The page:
Cathy Wood, the founder of ARK investment, backs an investment approach that sounds just like ESG but warned that there has been a lot of lipstick on a pig.

ESG and the Supply Chain

ESG and roses have at least one thing in common. As the bard might have said if he was alive today and writing about ESG: “That which we call ESG by any other name smells so sweet.”

Cathy Wood, perhaps the world’s most celebrated tech investor and huge Tesla fan, has come out to favour an investment approach probably best described as ESG.

Of course, she wasn’t saying she thought this investment approach is all; merely a part of the approach at ARK Invest, which she founded.

ARK Invest does disruption; it specialises in investing in companies that have the potential to be disruptive. It is most famous for its backing of Tesla and Bitcoin but has also invested heavily in Zoom, Square, Shopify, robotics process automation company UiPath, gene editing company CRISPR Therapeutics, and many other techs.

For many years ARK Invest funds enjoyed stellar performance, but this has taken a knock of late as tech stocks and cryptocurrencies have fallen. The poor performance of ARK has led some commentators to start thinking about writing its obituary, but such critique misses the point. Right now, at this stage of the economic cycle, traditional companies such as oil firms are doing well, and techs are struggling. But the cycle turns (by definition), and things will reverse.

Curiously, ESG has got caught up in the cycle. During Covid, when the oil price was low, and we yearned for a different way of life, ESG was in. Now that oil is riding high and survival has become a key priority, ESG comes under criticism.

But ESG will be back, just as the NASDAQ will be; indeed, the current energy crisis highlights the need for more sustainable practices.

Those who write off ARK Invest are victims of the tranny of today when the unique circumstances of a particular moment are assumed to be permanent.

ESG is similarly a victim.

And yet we see two contradictions. 

There is ESG when it is like a wolf in sheep’s clothing when it uses the moniker ESG but is not true to what ESG stands for. As Shakespeare might have put it, “that which we call a sheep is a sheep by any other name unless it is a wolf in disguise.”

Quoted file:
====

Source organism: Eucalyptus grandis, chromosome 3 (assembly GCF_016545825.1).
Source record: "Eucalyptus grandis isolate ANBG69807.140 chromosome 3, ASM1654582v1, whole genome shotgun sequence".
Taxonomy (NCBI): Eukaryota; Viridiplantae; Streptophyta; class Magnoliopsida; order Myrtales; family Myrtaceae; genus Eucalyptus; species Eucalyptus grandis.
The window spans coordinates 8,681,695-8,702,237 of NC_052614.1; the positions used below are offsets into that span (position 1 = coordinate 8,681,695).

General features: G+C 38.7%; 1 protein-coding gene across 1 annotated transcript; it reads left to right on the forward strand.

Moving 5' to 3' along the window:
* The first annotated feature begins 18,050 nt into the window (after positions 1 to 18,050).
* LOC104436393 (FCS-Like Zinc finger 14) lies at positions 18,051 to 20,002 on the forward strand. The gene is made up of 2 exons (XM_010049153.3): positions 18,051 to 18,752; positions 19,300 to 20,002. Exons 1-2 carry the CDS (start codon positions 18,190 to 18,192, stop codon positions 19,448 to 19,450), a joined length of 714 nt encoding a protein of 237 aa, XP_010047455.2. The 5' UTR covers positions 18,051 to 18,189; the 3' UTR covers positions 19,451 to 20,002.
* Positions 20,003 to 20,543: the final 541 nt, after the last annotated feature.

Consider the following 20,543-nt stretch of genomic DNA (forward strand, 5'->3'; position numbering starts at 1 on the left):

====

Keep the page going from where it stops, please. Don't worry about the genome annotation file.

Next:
There is another contradiction because famous Tesla fan Cathy Wood is also a fan of what you and I might call ESG investing, despite Musk’s infamous criticism of ESG.

Wood on ESG

In a recent interview on Bloomberg, Cathy Wood was asked about her view on Elon Musk calling ESG an “outrageous scam.”

She replied: “I have always said when people have asked us about our portfolios, I have always said they are intrinsically good for the environment, socially good, and we have a scoring system around governance.”

So that’s ESG, right?

Here we see a sort of divergence but only sort of.

Most ESG advocates would agree with what Cathy Wood said next.

“We are certainly focused on doing the right thing, which is what I think ESG is all about. I think it got way out of hand, and there was a lot of slapping lipstick on a pig, and basically, any portfolio being sort-of promoted as ESG.”

She is right. ESG is good and, as the economic cycle turns, will once again be associated with good investing.

But ESG is abused; it is misused, and companies and funds that are no more ESG than a weed is a rose; announce their ESG credentials to all who can’t see green when it is washed over something ugly.

But there is a divergence here between Musk and ARK.

Tesla has perhaps done more in the fight against climate change by advancing EVs than any other company on earth. But that ain’t enough to gain a good ESG score because you also need good social policies and governance.